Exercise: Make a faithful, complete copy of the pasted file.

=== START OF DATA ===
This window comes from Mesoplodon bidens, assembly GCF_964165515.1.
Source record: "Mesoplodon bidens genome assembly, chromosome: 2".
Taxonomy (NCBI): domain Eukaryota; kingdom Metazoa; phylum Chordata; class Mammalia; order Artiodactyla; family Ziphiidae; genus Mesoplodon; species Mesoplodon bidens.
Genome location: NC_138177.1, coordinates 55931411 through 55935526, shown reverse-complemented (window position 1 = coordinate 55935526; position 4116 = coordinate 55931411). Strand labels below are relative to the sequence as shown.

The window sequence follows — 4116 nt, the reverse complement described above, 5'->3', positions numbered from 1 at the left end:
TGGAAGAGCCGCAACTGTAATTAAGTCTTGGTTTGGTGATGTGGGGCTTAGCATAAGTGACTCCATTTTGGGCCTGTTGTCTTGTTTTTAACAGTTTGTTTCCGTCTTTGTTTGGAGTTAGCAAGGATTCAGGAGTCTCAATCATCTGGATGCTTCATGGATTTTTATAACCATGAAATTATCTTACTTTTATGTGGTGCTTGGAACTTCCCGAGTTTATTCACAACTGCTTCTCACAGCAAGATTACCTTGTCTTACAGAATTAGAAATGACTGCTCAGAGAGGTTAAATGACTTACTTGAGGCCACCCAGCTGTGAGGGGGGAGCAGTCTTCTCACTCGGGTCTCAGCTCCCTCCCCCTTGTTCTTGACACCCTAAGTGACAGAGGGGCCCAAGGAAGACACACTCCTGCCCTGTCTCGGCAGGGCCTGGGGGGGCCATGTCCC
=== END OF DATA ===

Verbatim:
This window comes from Mesoplodon bidens, assembly GCF_964165515.1.
Source record: "Mesoplodon bidens genome assembly, chromosome: 2".
Taxonomy (NCBI): domain Eukaryota; kingdom Metazoa; phylum Chordata; class Mammalia; order Artiodactyla; family Ziphiidae; genus Mesoplodon; species Mesoplodon bidens.
Genome location: NC_138177.1, coordinates 55931411 through 55935526, shown reverse-complemented (window position 1 = coordinate 55935526; position 4116 = coordinate 55931411). Strand labels below are relative to the sequence as shown.

The window sequence follows — 4116 nt, the reverse complement described above, 5'->3', positions numbered from 1 at the left end:
TGGAAGAGCCGCAACTGTAATTAAGTCTTGGTTTGGTGATGTGGGGCTTAGCATAAGTGACTCCATTTTGGGCCTGTTGTCTTGTTTTTAACAGTTTGTTTCCGTCTTTGTTTGGAGTTAGCAAGGATTCAGGAGTCTCAATCATCTGGATGCTTCATGGATTTTTATAACCATGAAATTATCTTACTTTTATGTGGTGCTTGGAACTTCCCGAGTTTATTCACAACTGCTTCTCACAGCAAGATTACCTTGTCTTACAGAATTAGAAATGACTGCTCAGAGAGGTTAAATGACTTACTTGAGGCCACCCAGCTGTGAGGGGGGAGCAGTCTTCTCACTCGGGTCTCAGCTCCCTCCCCCTTGTTCTTGACACCCTAAGTGACAGAGGGGCCCAAGGAAGACACACTCCTGCCCTGTCTCGGCAGGGCCTGGGGGGGCCATGTCCC